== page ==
s Ashley Carman and I took the train up to Hunter College to watch a debate.
The contested proposition was whether “dating apps have killed romance,” and the host was an adult man who had never used a dating app.
Last month, I started making a Spotify playlist made up of boys’ choices for the “My Anthem” field on Tinder, and wondered if it would be immoral to show it to anyone — self-presentation stripped of its context, pushed back into being just art, but with a header that twisted it into a sick joke.
Then a friend of mine texted me on Valentine’s Day to say he’d deleted all his dating apps — he’d gotten tired of the notifications popping up in front of the person he’s been dating, and it seemed like the “healthy” option. Certainly I would not make the argument that dating apps are pleasant all the time, or that a dating app has helped find everlasting love for every person who has ever sought it, but it’s time to stop throwing anecdotal evidence at a debate that has already been ended with numbers.
Smoothing the static electricity out of my sweater and rubbing a chunk of dead skin off my lip, I settled into the ‘70s-upholstery auditorium chair in a 100 percent foul mood, with an attitude of “Why the co-author Eric Klinenberg — brought only anecdotal evidence about bad dates and mean boys (and their personal, happy, IRL-sourced marriages).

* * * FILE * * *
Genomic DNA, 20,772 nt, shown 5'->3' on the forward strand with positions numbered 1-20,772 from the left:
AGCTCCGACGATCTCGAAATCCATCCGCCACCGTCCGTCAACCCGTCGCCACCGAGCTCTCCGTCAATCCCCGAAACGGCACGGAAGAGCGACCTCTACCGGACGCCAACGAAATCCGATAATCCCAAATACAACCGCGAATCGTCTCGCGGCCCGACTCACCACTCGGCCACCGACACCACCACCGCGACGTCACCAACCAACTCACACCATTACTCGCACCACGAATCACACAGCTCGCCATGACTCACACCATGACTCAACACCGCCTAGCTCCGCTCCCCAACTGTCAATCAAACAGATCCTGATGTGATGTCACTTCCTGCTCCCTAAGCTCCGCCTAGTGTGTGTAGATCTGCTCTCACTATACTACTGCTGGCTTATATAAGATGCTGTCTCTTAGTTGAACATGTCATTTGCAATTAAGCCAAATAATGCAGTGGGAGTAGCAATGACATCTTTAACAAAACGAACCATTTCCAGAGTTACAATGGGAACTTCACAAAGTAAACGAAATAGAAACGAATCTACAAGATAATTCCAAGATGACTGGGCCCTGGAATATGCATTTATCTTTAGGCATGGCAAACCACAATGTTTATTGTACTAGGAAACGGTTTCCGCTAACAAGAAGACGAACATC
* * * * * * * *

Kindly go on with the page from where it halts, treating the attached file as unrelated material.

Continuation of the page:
While the possibilities seem exciting at first, the effort, attention, patience, and resilience it requires can leave people frustrated and exhausted.” This experience, and the experience Johnston describes — the gargantuan effort of narrowing thousands of people down to a pool of eight maybes — are actually examples of what Helen Fisher acknowledged as the fundamental challenge of dating apps during that debate that Ashley and I so begrudgingly attended.
“The biggest problem is cognitive overload,” she said.
“The brain is not well built to choose between hundreds or thousands of alternatives.” The most we can handle is nine.
But sometimes, we end up in relationships that don’t reflect God’s love at all, or we put the walls up and don’t know even where to start in dating God’s way.
Blaine provides you with tools and strategies to overcome these challenges and find the person God wants you to be with.